July 28, 2012
Google Still Has Illegally Obtained Street View Data
Lee Rannals for redOrbit.com - Your Universe Online
In another eye-brow raising move, Google has admitted that it did not delete data it collected while unleashing its Street View service on the public.
Google has been under scrutiny, particular in Europe and Australia, for how it went about collecting data from Wi-Fi networks as it cruised along streets, snapping photos of the streets and surroundings.
The company agreed to delete the data after international pressure surrounded the online search giant began to grow.
Britain's Information Commissioner's Office (ICO) received a letter from the tech giant this week in which it admitted it had kept a "small portion" of the data it collected.
"Google apologizes for this error," Peter Fleischer, Google's global privacy counsel, said in the letter ICO published on its website.
The ICO said in a statement that Google had agreed to delete all the data nearly two years ago, and that its failure to completely wipe out the controversial information is a "cause for concern."
Gary Davis, Ireland's deputy commissioner for data protection, said his organization is conveying "deep unhappiness" with Google, and he wants answers.
Google acknowledged back in 2010 that while it was carrying cameras across the world, creating a three-dimensional map of the world's streets, it had scooped up passwords and other data through unsecured wireless networks.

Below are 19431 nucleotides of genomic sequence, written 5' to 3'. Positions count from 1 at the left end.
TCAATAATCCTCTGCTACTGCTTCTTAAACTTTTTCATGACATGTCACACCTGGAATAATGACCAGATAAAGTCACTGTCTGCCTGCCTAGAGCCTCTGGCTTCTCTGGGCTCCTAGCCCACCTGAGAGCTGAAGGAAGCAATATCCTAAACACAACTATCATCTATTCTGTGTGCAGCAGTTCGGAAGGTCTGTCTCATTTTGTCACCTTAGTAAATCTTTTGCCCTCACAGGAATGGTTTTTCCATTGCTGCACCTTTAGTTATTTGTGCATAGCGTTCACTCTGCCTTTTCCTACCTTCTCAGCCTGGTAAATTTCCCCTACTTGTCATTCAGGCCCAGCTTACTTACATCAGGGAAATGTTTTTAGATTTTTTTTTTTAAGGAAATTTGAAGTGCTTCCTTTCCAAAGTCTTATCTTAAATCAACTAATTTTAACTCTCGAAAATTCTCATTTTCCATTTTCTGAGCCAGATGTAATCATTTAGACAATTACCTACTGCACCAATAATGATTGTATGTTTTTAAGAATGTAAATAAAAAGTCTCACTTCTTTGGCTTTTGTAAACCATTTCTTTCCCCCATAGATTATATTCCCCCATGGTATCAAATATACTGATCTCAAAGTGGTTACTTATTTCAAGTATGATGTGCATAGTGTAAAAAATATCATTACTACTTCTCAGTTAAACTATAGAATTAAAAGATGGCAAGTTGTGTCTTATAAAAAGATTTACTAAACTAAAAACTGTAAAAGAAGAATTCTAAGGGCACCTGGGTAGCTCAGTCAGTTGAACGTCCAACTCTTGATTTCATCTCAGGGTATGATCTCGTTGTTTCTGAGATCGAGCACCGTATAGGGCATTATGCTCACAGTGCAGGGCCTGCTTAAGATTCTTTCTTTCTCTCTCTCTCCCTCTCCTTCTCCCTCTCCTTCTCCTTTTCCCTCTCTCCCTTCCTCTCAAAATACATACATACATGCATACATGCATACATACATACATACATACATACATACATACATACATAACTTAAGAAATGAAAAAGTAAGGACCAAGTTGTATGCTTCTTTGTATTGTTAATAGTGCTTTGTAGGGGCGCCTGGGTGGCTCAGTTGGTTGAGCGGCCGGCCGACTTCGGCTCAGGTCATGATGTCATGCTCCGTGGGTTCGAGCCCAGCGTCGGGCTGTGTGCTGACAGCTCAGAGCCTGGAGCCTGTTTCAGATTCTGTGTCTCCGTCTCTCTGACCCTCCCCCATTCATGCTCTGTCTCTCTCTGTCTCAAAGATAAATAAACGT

Investigators revealed that the intercepted data included private information, such as legal, medical and pornographic material.
Google said it recently discovered the left-over data while understating a comprehensive manual review of Street View disks. It said it had contacted regulators in all of the countries it had made promises to, including France, Belgium, the Netherlands, Norway, Sweden, Finland, Switzerland, Austria and Australia.
ICO instructed Google to turn over the data it had left-over immediately so that it can undergo forensic analysis.
This isn't the only time Google has been criticized for how its handled an authority's request.
The Federal Communications Commission fined Google back in April because the company "deliberately impeded and delayed" its investigations into Street View.
The ICO has the power to fine Google up to about $780,000 for the most serious data breaches. However, the penalty Google will receive will most likely be far less severe.
"We are also in touch with other data protection authorities in the EU and elsewhere through the Article 29 Working Party and the GPEN network to coordinate the response to this development," the ICO said in a statement. “The ICO is clear that this information should never have been collected in the first place and the company´s failure to secure its deletion as promised is cause for concern.”